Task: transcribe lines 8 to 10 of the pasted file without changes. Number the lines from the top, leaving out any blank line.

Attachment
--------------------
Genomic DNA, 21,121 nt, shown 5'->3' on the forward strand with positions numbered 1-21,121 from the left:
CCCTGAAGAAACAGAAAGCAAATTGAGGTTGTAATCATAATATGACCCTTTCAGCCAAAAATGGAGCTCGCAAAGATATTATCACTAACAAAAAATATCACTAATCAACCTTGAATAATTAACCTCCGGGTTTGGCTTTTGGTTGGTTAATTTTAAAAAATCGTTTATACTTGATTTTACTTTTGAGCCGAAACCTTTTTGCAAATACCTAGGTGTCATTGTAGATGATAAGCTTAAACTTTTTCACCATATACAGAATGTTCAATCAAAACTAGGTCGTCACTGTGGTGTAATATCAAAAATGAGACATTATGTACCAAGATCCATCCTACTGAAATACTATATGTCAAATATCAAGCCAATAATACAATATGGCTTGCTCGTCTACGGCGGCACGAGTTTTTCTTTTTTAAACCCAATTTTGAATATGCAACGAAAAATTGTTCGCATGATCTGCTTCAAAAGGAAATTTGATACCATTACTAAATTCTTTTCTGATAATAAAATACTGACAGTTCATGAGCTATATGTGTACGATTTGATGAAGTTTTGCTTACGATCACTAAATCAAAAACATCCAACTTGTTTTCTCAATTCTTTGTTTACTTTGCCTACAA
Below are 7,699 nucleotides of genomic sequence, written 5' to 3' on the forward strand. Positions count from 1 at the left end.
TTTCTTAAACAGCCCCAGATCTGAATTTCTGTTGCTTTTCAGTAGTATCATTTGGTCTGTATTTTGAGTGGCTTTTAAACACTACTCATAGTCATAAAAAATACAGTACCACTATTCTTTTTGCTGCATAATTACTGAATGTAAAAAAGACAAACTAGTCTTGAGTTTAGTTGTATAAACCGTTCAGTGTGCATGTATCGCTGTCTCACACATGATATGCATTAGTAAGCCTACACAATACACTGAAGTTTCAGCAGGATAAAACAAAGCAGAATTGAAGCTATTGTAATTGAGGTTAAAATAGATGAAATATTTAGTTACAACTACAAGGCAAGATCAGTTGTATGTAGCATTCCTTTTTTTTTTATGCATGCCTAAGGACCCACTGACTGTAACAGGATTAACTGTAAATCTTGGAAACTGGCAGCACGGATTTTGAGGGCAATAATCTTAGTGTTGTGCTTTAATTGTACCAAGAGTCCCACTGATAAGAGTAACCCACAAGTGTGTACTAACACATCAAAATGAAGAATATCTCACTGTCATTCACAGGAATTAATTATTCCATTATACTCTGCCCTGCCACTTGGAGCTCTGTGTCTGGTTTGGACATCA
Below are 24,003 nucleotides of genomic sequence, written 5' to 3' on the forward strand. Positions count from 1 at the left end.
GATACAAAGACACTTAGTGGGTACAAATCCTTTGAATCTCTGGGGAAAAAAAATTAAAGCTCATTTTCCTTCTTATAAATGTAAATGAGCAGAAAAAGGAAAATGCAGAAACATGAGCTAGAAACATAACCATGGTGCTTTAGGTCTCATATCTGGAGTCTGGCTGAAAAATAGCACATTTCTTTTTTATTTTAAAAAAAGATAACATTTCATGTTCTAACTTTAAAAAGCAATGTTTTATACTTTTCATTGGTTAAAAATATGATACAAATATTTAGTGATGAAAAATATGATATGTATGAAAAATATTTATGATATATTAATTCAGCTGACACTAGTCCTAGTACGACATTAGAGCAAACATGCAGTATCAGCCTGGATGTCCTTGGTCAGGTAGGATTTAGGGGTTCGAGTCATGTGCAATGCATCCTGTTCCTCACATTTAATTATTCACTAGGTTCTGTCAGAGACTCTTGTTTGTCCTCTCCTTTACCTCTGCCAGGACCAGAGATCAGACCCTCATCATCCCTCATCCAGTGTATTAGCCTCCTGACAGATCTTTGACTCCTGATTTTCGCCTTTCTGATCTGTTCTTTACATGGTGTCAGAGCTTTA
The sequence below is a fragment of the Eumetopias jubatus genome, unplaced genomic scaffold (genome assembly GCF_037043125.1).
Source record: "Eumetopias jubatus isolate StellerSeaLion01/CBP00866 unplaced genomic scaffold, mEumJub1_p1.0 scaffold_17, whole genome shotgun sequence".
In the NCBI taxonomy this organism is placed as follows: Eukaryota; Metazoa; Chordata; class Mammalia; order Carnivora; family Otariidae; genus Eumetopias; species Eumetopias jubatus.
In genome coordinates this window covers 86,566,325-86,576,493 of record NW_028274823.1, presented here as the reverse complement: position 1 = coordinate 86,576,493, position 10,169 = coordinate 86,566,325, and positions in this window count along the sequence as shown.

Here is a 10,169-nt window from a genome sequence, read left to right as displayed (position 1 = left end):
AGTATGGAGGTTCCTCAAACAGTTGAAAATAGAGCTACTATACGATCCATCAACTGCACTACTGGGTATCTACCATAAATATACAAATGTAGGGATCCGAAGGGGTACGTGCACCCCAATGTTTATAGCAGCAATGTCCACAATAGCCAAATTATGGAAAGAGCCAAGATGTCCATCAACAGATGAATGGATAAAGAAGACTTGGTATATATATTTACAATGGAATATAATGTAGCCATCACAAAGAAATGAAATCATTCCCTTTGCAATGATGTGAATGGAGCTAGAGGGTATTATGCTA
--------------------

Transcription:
Source record: "Eumetopias jubatus isolate StellerSeaLion01/CBP00866 unplaced genomic scaffold, mEumJub1_p1.0 scaffold_17, whole genome shotgun sequence".
In the NCBI taxonomy this organism is placed as follows: Eukaryota; Metazoa; Chordata; class Mammalia; order Carnivora; family Otariidae; genus Eumetopias; species Eumetopias jubatus.
In genome coordinates this window covers 86,566,325-86,576,493 of record NW_028274823.1, presented here as the reverse complement: position 1 = coordinate 86,576,493, position 10,169 = coordinate 86,566,325, and positions in this window count along the sequence as shown.